Rail unions have an important role to play in representing thousands of workers across a variety of companies. They must be able to speak out – sometimes bluntly and sometimes to the discomfort of others.
However, with that right comes a dose of responsibility to speak without excess exaggeration. To my mind, RMT Acting General Secretary Mick Cash failed this test when he spoke in advance of Network Rail’s £53 million fine for Network Rail for missing performance targets.
Cash said: “The public need to be aware of the brutal fact that the fifty million pound performance fine expected to be levied on Network Rail this week will come straight out of safety critical maintenance and renewals budgets and diverted into the pockets of the greedy private train companies to finance wifi services on their trains. Safety and reliability on the tracks will be compromised with the rip-off train companies once again getting a free ride. This is a total con trick instigated by the Government that will come back to haunt the travelling public.”
I can’t see his rhetoric being at all helpful. That he’s exaggerating is clear when you consider that the fine is just 0.3% of NR’s maintenance and renewals budget of £17.4bn over the next five years. Further context comes from NR’s results for the 2013/14 year where the company returned a profit after tax of £1,256m, which the company said was all reinvested.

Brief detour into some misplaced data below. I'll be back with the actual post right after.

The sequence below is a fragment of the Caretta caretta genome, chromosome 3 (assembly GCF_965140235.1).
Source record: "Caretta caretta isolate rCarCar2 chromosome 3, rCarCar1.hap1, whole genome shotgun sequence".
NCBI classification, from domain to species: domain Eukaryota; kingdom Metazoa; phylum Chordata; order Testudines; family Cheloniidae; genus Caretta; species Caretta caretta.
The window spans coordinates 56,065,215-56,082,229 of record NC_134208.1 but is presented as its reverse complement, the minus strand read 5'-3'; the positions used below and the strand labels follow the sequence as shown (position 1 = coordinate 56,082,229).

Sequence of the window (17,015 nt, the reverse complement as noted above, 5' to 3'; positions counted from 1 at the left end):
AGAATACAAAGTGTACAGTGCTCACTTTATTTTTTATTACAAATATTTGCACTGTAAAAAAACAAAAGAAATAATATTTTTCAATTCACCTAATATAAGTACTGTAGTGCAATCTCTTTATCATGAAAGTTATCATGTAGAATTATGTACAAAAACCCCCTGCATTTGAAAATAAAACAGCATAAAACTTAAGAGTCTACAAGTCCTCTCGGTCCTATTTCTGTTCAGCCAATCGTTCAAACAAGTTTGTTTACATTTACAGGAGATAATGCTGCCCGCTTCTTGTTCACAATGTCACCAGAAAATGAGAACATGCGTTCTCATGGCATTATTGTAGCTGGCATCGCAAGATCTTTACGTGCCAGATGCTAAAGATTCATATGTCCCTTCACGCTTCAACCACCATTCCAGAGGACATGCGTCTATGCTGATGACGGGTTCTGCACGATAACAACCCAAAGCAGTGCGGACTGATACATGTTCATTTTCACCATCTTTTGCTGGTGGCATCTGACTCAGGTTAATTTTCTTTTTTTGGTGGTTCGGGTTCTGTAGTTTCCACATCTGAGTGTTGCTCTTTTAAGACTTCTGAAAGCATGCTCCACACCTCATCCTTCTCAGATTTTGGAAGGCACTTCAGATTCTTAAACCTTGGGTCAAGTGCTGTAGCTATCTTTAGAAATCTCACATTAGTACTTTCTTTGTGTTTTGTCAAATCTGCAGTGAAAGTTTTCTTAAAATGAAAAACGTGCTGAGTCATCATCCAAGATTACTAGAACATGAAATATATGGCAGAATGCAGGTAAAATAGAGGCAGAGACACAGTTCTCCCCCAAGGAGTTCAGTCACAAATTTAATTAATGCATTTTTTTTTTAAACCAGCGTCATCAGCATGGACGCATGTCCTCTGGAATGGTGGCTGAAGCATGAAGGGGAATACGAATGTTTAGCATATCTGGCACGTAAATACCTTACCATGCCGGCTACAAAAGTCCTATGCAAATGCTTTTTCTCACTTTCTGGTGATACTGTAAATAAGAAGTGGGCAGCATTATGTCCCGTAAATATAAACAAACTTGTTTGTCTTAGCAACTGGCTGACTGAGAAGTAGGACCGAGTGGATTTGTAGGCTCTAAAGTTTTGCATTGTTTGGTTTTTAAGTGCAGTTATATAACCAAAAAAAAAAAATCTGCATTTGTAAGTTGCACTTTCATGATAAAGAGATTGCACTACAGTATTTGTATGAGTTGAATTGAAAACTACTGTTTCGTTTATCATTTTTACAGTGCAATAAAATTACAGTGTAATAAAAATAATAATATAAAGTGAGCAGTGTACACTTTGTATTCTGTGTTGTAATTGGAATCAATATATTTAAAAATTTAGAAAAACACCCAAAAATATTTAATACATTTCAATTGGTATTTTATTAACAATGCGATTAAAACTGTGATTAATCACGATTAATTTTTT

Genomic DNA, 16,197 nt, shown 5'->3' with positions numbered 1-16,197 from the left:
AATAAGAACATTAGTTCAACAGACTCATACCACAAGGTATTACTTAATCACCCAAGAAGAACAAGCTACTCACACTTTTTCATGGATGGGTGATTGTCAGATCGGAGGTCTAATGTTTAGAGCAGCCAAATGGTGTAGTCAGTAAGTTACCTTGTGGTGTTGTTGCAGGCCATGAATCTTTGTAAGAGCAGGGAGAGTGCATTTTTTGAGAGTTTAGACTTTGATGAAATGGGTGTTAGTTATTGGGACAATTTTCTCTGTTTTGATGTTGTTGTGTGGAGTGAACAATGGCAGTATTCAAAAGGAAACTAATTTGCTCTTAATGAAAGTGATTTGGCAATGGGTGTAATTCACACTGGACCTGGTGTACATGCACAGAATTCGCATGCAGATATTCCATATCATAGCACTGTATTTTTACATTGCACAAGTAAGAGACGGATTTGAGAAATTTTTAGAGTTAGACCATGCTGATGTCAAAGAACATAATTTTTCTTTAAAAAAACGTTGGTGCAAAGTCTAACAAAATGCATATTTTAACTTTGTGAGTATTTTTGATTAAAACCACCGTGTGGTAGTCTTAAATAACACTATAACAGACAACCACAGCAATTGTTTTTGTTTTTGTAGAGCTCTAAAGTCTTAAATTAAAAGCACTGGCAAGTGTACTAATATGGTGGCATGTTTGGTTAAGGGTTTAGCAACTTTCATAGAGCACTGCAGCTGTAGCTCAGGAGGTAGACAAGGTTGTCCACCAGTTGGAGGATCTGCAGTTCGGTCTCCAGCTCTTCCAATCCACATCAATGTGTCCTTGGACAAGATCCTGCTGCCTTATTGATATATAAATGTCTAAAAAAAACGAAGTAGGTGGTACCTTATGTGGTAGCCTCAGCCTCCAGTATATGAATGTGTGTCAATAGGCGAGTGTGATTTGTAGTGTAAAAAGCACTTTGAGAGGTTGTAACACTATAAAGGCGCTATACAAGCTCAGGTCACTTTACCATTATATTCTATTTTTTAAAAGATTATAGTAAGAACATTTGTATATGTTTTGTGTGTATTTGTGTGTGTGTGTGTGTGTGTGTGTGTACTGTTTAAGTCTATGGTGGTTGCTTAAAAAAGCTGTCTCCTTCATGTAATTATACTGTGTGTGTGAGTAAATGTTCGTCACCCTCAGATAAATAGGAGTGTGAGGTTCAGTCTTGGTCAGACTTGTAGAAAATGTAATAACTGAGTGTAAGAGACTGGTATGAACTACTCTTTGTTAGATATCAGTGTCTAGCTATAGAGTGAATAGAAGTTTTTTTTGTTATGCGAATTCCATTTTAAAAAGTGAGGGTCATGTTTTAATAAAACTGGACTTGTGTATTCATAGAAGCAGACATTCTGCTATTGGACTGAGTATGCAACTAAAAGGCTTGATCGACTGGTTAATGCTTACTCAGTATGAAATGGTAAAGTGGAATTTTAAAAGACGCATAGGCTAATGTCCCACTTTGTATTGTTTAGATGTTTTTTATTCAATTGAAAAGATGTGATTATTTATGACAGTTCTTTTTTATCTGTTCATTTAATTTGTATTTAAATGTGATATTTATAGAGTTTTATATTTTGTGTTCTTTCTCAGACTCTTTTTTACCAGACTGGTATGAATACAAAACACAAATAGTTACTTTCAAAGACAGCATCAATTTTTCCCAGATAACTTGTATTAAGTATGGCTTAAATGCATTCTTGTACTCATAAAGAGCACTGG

I’m not convinced by Cash’s claim of rip-off train companies. It’s generally accepted that profit margins for train operating companies are around 3%. For example, Stagecoach’s preliminary results for 2013/14 reveals a UK rail operating margin of 2.7%. This compares with 14.6% for its regional bus business. If there’s a public transport “rip-off” then I don’t think it’s from train operators.
Cash can be critical of NR and he can be critical of the company being fined for poor performance but his recent comments make former General Secretary Bob Crow sound like the voice of moderation.